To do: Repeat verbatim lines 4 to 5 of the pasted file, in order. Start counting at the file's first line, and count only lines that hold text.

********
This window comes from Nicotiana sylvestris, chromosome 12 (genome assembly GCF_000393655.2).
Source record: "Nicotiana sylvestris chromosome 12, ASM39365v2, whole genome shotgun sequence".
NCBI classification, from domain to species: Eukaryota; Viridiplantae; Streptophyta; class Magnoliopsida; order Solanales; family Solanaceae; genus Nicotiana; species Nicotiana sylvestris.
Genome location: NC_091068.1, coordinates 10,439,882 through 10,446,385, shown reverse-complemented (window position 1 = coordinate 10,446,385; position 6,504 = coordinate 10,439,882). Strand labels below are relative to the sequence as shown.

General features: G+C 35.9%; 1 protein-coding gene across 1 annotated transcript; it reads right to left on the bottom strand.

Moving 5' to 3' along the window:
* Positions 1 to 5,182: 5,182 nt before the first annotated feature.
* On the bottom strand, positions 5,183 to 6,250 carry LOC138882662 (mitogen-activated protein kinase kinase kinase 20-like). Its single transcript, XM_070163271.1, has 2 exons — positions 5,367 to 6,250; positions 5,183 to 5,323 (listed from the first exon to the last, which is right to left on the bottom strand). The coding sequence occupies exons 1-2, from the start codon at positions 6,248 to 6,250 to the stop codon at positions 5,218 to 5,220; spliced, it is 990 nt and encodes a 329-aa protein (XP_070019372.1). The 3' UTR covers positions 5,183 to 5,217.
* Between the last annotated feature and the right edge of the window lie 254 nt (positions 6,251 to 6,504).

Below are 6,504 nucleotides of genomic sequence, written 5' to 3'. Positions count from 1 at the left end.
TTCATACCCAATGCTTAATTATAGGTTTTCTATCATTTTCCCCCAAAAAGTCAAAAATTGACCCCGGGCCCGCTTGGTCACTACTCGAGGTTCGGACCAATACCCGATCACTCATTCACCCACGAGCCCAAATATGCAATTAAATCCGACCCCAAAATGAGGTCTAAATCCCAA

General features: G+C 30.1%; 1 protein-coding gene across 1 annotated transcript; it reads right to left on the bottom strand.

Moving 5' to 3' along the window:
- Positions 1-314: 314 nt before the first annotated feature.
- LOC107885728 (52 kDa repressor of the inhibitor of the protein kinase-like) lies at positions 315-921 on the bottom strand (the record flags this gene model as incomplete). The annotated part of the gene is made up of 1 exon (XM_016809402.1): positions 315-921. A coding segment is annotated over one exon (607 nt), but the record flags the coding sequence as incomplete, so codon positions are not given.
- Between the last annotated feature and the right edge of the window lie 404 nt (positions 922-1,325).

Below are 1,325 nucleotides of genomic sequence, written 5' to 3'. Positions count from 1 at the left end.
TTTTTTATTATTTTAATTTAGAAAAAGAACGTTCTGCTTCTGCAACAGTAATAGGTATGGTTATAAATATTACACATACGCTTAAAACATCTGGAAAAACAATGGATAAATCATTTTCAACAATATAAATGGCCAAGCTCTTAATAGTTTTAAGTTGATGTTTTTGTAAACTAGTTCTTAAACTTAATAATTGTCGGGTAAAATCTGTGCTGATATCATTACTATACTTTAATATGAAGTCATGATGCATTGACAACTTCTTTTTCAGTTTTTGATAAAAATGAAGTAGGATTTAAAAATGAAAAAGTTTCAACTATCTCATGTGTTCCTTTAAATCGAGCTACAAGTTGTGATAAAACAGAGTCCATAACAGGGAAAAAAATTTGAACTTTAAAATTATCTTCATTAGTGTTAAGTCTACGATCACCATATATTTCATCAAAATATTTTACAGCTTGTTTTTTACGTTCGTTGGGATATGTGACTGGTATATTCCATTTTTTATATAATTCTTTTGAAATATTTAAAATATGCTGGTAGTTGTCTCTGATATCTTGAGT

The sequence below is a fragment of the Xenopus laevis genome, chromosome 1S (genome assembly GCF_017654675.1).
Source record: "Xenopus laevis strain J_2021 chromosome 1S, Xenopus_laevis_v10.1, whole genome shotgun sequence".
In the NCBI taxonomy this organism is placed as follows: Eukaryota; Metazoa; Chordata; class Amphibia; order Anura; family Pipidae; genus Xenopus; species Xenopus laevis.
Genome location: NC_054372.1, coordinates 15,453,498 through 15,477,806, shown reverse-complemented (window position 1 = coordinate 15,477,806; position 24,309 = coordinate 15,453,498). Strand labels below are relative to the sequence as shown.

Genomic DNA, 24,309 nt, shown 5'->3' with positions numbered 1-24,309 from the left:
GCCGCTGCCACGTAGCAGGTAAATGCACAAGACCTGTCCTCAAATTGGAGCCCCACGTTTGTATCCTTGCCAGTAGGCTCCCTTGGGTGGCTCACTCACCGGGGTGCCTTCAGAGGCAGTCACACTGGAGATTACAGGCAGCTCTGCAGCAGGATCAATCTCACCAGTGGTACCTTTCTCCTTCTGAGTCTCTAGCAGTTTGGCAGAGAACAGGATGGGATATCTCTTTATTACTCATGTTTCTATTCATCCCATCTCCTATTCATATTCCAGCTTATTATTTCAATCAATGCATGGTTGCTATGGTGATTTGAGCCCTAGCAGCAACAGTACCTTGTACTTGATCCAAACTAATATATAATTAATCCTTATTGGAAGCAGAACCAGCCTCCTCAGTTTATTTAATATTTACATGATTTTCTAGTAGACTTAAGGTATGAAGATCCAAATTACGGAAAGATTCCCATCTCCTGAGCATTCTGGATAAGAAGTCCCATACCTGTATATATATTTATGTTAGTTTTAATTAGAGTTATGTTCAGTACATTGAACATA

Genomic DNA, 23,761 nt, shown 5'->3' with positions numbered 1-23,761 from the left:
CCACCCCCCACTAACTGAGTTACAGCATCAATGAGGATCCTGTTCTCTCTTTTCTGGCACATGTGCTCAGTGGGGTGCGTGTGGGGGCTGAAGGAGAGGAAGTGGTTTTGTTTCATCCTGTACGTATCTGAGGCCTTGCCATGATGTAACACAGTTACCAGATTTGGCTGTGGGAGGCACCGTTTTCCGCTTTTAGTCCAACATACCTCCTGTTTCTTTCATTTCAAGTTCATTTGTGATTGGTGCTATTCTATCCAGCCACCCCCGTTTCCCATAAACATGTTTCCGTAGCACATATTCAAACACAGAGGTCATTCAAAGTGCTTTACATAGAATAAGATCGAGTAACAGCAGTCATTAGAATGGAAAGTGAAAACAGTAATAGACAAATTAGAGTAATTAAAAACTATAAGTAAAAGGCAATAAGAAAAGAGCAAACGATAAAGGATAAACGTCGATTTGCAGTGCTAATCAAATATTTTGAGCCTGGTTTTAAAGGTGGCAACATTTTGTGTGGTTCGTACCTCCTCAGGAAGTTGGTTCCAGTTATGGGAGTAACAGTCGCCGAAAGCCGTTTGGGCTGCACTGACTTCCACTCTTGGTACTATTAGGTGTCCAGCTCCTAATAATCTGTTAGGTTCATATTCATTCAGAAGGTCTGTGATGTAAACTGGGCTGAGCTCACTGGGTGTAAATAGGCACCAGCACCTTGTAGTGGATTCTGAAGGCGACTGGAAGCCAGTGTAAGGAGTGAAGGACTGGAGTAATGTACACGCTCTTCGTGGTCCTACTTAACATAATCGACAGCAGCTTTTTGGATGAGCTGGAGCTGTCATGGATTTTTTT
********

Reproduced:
Genome location: NC_091068.1, coordinates 10,439,882 through 10,446,385, shown reverse-complemented (window position 1 = coordinate 10,446,385; position 6,504 = coordinate 10,439,882). Strand labels below are relative to the sequence as shown.

General features: G+C 35.9%; 1 protein-coding gene across 1 annotated transcript; it reads right to left on the bottom strand.